This past week, my MD told me explicitly that "Friend X" wanted to seriously start looking at setting up a shop in the next 12 - 24 months. Friend X is 60 y.o. and owns a highly successful second generation business in the construction / real estate space. My MD thinks he may have up to ~$50m to put to work. His assets are highly concentrated in real estate and he does not have private equity exposure at this point. He could invest in established PE funds, but I think the thought of launching his "own" fund is appealing to him..

The idea as described to me (again, highly preliminary) would be for my MD to assume an "Executive Chairman" role (senior guy at the table, responsible for majority of the deal sourcing, strategic advice, higher level negotiations of transactions, etc.) and for me to do the rest. Note that my MD is retiring from our current firm in a few years but wants to stay involved in business afterwards. He's one of those guys who will never truly retire. Friend X would be highly involved on investment approval, strategy for the fund and would likely contribute on the deal sourcing front given his network, but would not be involved in day-to-day operations.

Here I am. I've been sitting on this for a week or so and as previously noted, am trying to go at this in a rational way. Would really appreciate any thoughts / input / experiences. Feel free to rain on my parade. Actually, please do. Much easier to get excited about this than the opposite, so a dose of harsh reality would be welcome.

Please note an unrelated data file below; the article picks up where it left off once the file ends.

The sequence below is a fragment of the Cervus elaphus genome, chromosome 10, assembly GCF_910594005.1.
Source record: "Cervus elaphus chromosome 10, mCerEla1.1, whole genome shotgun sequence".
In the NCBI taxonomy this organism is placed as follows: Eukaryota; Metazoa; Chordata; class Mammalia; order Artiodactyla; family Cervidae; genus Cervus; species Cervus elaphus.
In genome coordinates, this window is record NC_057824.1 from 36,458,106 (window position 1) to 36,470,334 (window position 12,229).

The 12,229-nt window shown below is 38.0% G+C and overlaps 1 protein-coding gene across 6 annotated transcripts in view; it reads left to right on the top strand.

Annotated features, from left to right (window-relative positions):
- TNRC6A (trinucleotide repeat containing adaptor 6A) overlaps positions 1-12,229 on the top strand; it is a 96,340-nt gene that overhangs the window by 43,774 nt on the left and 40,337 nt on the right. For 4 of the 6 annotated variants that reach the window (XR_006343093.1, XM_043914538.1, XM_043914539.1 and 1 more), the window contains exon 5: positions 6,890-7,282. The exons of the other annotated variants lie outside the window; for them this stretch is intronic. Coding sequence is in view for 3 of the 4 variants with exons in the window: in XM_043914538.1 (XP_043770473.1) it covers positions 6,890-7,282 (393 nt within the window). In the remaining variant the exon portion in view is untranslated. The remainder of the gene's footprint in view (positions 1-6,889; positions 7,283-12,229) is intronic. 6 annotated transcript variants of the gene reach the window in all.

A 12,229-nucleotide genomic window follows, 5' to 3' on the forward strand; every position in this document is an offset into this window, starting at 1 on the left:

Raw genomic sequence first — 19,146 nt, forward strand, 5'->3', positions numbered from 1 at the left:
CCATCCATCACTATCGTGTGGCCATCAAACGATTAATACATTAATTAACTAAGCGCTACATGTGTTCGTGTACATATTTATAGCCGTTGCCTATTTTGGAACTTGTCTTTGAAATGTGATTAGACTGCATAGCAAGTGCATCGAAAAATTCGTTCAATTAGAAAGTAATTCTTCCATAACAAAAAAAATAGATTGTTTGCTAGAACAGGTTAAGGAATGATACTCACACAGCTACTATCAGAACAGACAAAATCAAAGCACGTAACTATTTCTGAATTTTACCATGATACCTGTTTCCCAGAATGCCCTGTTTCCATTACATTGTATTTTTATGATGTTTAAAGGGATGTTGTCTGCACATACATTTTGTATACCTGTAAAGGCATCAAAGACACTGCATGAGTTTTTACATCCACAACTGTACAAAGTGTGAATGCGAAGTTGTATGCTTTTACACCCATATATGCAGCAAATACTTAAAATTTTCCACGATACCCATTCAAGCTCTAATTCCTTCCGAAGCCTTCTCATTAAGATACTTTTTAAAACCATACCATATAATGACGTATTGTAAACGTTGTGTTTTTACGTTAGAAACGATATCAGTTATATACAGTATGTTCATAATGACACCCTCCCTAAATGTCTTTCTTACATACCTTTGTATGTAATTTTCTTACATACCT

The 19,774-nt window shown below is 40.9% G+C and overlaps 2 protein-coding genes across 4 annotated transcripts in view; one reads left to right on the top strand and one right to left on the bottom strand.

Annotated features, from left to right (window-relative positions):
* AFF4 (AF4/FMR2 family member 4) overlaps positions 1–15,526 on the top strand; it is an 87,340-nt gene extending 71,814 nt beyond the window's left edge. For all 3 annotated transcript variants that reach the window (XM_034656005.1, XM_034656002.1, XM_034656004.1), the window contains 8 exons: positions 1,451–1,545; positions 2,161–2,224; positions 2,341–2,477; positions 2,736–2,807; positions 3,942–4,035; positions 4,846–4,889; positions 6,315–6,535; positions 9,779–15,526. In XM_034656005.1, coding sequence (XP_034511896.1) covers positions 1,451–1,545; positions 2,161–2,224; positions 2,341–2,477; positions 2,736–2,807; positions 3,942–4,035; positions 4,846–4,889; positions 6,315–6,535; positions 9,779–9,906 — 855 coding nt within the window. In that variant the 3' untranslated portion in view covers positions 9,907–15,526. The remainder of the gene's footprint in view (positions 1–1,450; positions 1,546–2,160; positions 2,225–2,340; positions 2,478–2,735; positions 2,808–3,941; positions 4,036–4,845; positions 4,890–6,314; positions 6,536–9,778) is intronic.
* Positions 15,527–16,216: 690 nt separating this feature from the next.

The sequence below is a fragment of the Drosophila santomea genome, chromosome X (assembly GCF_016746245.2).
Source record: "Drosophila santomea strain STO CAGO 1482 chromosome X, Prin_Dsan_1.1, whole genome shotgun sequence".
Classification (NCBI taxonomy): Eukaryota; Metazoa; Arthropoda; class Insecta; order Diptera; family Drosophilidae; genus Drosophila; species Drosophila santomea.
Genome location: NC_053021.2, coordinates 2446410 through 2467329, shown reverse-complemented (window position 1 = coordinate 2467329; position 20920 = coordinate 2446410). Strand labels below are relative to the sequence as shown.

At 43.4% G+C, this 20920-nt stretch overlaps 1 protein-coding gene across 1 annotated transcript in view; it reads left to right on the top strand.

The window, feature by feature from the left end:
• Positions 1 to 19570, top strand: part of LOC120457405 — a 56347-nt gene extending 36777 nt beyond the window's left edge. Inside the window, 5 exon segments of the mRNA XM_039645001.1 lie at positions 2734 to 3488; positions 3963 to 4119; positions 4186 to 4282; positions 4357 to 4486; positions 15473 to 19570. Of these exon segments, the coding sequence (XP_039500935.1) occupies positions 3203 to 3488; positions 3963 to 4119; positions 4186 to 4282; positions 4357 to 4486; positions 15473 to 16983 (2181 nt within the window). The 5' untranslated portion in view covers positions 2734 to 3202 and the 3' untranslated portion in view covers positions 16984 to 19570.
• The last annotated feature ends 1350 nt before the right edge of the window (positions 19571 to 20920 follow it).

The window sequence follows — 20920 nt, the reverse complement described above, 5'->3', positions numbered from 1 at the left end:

1. Rationally Evaluate the Opportunity.
Here's my thinking to date:


  • This sound cliche but I truly believe I have a passion for business. I love the strategic aspects of it, I have fun getting in the weeds to understand the details and I enjoy the "people" side of business - dealing with the personalities, incentives, egos. I find it all to be a ton of fun and exciting.
  • I want to do something more entrepreneurial and do not want to be an advisor forever - this would provide a great avenue to make that switch.
  • I see myself working at a smaller firm much more than a large company. I'm ready to roll up my sleeves, wear more than one hat, do the grunt work that will inevitably be required, etc.
  • My MD has a solid track record of success basically everywhere he's been. Same for Friend X. If not for anything else, having my name associated with theirs would have significant long-term benefits for me personally (as long as this doesn't turn into a complete shit show!).